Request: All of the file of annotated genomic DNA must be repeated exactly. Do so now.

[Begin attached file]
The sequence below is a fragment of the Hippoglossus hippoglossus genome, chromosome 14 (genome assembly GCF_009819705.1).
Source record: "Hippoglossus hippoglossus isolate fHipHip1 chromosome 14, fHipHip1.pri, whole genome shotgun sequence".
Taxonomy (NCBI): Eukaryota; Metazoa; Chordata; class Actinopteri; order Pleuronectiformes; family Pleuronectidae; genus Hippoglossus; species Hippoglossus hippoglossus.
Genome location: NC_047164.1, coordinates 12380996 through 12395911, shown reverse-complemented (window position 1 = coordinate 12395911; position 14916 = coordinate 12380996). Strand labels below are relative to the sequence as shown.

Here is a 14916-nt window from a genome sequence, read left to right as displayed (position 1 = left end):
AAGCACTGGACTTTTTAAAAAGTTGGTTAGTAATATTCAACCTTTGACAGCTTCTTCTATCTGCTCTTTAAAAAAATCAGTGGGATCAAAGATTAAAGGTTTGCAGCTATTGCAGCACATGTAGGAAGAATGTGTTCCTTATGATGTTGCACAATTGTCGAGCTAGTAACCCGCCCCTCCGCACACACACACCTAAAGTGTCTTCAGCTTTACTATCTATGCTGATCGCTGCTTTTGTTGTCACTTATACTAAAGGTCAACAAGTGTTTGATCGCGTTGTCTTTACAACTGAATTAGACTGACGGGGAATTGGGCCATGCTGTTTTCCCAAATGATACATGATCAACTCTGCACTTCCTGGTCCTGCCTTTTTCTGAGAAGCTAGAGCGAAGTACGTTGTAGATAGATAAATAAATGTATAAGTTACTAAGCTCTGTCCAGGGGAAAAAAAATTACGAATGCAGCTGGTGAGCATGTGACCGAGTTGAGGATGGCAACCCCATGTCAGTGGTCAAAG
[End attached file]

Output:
The sequence below is a fragment of the Hippoglossus hippoglossus genome, chromosome 14 (genome assembly GCF_009819705.1).
Source record: "Hippoglossus hippoglossus isolate fHipHip1 chromosome 14, fHipHip1.pri, whole genome shotgun sequence".
Taxonomy (NCBI): Eukaryota; Metazoa; Chordata; class Actinopteri; order Pleuronectiformes; family Pleuronectidae; genus Hippoglossus; species Hippoglossus hippoglossus.
Genome location: NC_047164.1, coordinates 12380996 through 12395911, shown reverse-complemented (window position 1 = coordinate 12395911; position 14916 = coordinate 12380996). Strand labels below are relative to the sequence as shown.

Here is a 14916-nt window from a genome sequence, read left to right as displayed (position 1 = left end):
AAGCACTGGACTTTTTAAAAAGTTGGTTAGTAATATTCAACCTTTGACAGCTTCTTCTATCTGCTCTTTAAAAAAATCAGTGGGATCAAAGATTAAAGGTTTGCAGCTATTGCAGCACATGTAGGAAGAATGTGTTCCTTATGATGTTGCACAATTGTCGAGCTAGTAACCCGCCCCTCCGCACACACACACCTAAAGTGTCTTCAGCTTTACTATCTATGCTGATCGCTGCTTTTGTTGTCACTTATACTAAAGGTCAACAAGTGTTTGATCGCGTTGTCTTTACAACTGAATTAGACTGACGGGGAATTGGGCCATGCTGTTTTCCCAAATGATACATGATCAACTCTGCACTTCCTGGTCCTGCCTTTTTCTGAGAAGCTAGAGCGAAGTACGTTGTAGATAGATAAATAAATGTATAAGTTACTAAGCTCTGTCCAGGGGAAAAAAAATTACGAATGCAGCTGGTGAGCATGTGACCGAGTTGAGGATGGCAACCCCATGTCAGTGGTCAAAG